How to Peel an Onion, How to Slice an Onion

It’s a dirty job, but somebody’s gotta do it. And if you’re cooking, that would be you.

Now, I love everything about onions, so, the fact that they’re messy and smelly is for me, a part of their charm. I understand, though, how many people could have an aversion to dealing with onions, and other aromatic bretheren, like garlic. (If a sufficient quantity of folks didn’t have an aversion, then grocery stores wouldn’t bother carrying a variety of partially prepared onion products, like whole peeled onions, or sliced onions from the salad bar (all available for a hefty premium, of course).)

Produce is expensive enough — don’t pay extra for those nicities. Preparing onions isn’t rocket science. Once you know a few secrets, you won’t think twice about handling onions yourself. Okay, let’s cut to the chase. Click the photos to see larger versions.

First, identify the root and stem ends of your onion. The root end is going to serve a useful purpose during the slicing process.

The root end of an onion has little stringy roots hanging from it.

The root end of an onion has little stringy roots hanging from it.

The stem end protrudes, narrow and tight, covered in skin (click photo to enlarge)

The stem end protrudes, narrow and tight, covered in skin

Using a sharp chef’s knife, slice the onion in half lengthwise; that is, from root end to stem end.

Slice onion lengthwise

Slice onion lengthwise (click photo to enlarge)

The first slice, clean through the root end.

The first slice, clean through the root end.

Note in the photo above that the layers of each half of the onion are held together at the root end. This is going to keep the onion from falling apart as go we along. Now, remove the stem end from both halves and discard.

Slice off the stem end (click photo to enlarge)

Slice off the stem end...

... like so.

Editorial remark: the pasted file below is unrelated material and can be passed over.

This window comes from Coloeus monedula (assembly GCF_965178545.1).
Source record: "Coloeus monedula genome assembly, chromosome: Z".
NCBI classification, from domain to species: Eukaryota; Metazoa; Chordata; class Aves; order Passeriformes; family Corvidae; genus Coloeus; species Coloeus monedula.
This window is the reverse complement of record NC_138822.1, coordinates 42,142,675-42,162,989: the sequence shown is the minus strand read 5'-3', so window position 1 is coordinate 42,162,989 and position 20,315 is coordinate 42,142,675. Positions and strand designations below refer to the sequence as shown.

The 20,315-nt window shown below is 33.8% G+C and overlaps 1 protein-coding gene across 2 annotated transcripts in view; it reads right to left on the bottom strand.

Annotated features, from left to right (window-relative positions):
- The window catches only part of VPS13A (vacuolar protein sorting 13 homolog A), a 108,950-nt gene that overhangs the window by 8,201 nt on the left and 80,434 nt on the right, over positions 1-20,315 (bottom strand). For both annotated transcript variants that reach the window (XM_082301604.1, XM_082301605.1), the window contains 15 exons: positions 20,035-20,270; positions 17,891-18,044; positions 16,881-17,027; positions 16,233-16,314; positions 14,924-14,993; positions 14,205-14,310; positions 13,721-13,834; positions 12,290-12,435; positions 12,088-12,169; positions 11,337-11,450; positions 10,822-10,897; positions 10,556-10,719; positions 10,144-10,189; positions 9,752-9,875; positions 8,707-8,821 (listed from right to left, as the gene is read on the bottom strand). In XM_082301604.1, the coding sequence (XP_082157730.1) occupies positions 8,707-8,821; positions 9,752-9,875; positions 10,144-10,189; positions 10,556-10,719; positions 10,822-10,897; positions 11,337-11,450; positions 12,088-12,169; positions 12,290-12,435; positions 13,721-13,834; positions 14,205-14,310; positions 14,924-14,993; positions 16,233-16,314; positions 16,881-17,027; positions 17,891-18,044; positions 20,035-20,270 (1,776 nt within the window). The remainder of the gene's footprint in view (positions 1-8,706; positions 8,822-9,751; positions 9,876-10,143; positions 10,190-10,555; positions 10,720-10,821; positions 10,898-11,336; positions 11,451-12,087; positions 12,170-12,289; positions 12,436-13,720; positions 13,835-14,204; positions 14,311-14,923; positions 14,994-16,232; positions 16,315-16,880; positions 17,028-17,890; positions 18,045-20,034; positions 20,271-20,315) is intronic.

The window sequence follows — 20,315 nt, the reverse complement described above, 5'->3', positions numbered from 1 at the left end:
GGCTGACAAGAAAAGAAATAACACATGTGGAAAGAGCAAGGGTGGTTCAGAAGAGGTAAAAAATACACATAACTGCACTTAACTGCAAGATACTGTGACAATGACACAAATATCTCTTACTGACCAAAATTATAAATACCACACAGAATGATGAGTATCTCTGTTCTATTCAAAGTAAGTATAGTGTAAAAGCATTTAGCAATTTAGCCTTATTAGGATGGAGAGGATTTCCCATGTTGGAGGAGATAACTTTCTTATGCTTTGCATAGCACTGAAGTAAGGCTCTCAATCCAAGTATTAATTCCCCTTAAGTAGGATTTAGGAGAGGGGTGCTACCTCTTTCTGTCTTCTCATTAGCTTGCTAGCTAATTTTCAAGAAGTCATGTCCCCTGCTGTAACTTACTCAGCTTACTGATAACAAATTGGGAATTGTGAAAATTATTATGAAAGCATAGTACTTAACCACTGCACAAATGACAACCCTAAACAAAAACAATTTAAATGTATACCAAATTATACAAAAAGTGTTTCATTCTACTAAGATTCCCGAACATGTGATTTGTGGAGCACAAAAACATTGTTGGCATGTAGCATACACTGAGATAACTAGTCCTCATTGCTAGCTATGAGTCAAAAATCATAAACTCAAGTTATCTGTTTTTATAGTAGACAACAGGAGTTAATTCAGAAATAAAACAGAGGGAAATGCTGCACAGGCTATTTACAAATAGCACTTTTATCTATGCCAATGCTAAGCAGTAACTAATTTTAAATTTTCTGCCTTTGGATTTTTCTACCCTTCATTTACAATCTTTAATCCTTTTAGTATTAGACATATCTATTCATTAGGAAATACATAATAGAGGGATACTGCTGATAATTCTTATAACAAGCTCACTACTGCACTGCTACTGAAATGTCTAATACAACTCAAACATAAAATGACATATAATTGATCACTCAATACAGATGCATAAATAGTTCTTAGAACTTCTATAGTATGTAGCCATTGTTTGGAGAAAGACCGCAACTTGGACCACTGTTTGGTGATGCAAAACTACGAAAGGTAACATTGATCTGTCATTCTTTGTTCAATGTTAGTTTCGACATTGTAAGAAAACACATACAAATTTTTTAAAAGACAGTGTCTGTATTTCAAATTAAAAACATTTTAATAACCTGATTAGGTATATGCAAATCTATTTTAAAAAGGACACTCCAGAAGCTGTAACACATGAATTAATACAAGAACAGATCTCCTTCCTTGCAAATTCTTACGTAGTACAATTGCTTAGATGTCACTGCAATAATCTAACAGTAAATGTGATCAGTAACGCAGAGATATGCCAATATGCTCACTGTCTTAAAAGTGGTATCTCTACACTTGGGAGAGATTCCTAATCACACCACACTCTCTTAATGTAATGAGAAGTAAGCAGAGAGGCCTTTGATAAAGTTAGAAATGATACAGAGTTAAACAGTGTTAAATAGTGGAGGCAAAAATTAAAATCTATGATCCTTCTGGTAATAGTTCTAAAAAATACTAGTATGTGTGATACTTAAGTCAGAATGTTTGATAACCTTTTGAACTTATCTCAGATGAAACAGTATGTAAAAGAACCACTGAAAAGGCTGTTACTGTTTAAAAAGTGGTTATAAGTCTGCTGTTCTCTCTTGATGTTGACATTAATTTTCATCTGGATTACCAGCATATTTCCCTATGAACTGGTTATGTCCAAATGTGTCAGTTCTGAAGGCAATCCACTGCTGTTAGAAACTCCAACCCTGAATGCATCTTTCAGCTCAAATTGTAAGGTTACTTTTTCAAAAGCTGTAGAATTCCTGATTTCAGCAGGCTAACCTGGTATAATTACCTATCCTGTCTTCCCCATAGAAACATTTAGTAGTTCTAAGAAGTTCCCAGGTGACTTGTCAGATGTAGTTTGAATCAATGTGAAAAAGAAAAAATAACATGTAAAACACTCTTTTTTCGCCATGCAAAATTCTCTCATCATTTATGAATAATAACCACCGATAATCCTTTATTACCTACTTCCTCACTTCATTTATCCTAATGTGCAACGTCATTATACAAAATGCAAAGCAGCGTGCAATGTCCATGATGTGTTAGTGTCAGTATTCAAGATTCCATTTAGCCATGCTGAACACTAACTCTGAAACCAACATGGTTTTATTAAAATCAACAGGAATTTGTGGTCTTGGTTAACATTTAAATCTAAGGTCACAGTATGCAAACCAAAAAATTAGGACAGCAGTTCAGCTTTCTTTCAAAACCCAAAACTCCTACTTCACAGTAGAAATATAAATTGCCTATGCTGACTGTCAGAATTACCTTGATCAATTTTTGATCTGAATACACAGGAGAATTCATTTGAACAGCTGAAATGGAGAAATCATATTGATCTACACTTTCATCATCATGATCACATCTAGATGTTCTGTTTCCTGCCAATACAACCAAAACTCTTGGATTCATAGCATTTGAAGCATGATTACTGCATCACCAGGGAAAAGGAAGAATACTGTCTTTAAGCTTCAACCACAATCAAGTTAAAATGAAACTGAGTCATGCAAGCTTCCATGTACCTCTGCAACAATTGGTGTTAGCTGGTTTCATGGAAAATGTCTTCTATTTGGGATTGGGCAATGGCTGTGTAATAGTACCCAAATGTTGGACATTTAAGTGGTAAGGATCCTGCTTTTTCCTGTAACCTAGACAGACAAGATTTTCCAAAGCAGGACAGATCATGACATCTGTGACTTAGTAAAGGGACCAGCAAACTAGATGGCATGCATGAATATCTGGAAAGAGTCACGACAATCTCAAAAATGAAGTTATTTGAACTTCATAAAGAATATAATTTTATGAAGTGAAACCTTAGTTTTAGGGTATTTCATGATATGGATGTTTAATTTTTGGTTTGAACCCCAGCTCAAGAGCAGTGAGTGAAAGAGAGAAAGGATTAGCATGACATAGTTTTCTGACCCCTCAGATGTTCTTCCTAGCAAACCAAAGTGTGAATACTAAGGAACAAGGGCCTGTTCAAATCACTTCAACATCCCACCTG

... like so.

Now, for the peelin’. Lift the skin from the cut corner of the sliced end. Your thumbnail will easily get it started. Continue peeling back the skin, which should come off in one or two large sheets. If an actual layer of onion comes with it, that’s okay. Such a loose layer is on its way to drying out and should be removed anyway. In the photo below, a layer did come off with the skin. No worries — there are plenty of layers left. It’s hard to tell from the camera angle, but the skin came off in one sheet. No fuss, no muss.

Start at one corner of the onion and lift the skin.

Start at one corner of the onion and lift the skin.

Continue to gently pull the skin from the onion half.

Continue to gently pull the skin from the onion half.

You’re ready to start slicing and dicing. If you simply need half moon slices (see photo below), you’re good to go. Grab your chef’s knife and hop to it, slicing down to the root end. If you need dices, no problem. I’ll show you the trick for getting perfectly sized dices with minimal knife work.

We’re going take advantage of an onion’s thick layered structure and apply some geometry to create quick cubes (don’t worry; no long division required). Break out your favorite paring knife.

Onions have lovely thick layers.  We'll take advantage of that fact to quickly dice the onion.

Onions have lovely thick layers. We'll take advantage of that fact to quickly dice the onion.

A paring knife will make easy work of the next step.

A paring knife will make easy work of the next step.